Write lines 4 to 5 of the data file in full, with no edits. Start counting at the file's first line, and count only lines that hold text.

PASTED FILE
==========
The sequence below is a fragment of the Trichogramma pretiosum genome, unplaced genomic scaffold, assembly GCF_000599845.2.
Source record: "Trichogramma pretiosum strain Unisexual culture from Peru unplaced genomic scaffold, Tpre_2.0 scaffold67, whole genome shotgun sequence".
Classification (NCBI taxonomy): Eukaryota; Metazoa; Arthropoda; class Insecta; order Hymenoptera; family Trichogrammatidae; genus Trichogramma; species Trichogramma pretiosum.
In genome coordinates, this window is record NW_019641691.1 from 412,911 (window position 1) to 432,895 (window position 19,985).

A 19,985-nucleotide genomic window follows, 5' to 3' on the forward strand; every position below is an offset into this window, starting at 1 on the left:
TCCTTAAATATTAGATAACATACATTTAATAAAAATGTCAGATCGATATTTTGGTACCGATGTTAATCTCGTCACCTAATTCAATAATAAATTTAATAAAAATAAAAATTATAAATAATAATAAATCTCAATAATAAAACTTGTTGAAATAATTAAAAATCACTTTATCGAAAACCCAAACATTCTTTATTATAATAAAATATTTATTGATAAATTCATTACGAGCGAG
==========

In genome coordinates, this window is record NW_019641691.1 from 412,911 (window position 1) to 432,895 (window position 19,985).

A 19,985-nucleotide genomic window follows, 5' to 3' on the forward strand; every position below is an offset into this window, starting at 1 on the left: